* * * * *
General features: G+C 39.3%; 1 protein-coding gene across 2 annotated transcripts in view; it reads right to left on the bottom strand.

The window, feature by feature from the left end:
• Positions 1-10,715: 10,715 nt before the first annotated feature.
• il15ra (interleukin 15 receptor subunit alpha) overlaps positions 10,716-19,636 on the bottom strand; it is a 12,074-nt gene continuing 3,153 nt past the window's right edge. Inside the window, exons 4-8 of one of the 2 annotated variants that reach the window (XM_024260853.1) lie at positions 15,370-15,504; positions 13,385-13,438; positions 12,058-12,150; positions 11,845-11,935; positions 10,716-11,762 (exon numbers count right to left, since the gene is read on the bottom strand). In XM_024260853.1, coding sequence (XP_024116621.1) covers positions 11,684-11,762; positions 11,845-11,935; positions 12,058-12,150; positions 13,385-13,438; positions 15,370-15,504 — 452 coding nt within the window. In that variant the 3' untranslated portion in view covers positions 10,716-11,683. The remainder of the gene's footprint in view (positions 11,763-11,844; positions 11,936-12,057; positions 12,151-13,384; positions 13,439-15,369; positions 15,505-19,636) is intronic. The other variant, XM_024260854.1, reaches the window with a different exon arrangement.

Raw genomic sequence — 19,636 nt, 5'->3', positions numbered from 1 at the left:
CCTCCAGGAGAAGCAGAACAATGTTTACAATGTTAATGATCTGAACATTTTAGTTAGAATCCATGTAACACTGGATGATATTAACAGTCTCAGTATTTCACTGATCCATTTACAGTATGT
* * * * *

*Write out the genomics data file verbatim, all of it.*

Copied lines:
General features: G+C 39.3%; 1 protein-coding gene across 2 annotated transcripts in view; it reads right to left on the bottom strand.

The window, feature by feature from the left end:
• Positions 1-10,715: 10,715 nt before the first annotated feature.
• il15ra (interleukin 15 receptor subunit alpha) overlaps positions 10,716-19,636 on the bottom strand; it is a 12,074-nt gene continuing 3,153 nt past the window's right edge. Inside the window, exons 4-8 of one of the 2 annotated variants that reach the window (XM_024260853.1) lie at positions 15,370-15,504; positions 13,385-13,438; positions 12,058-12,150; positions 11,845-11,935; positions 10,716-11,762 (exon numbers count right to left, since the gene is read on the bottom strand). In XM_024260853.1, coding sequence (XP_024116621.1) covers positions 11,684-11,762; positions 11,845-11,935; positions 12,058-12,150; positions 13,385-13,438; positions 15,370-15,504 — 452 coding nt within the window. In that variant the 3' untranslated portion in view covers positions 10,716-11,683. The remainder of the gene's footprint in view (positions 11,763-11,844; positions 11,936-12,057; positions 12,151-13,384; positions 13,439-15,369; positions 15,505-19,636) is intronic. The other variant, XM_024260854.1, reaches the window with a different exon arrangement.

Raw genomic sequence — 19,636 nt, 5'->3', positions numbered from 1 at the left:
CCTCCAGGAGAAGCAGAACAATGTTTACAATGTTAATGATCTGAACATTTTAGTTAGAATCCATGTAACACTGGATGATATTAACAGTCTCAGTATTTCACTGATCCATTTACAGTATGT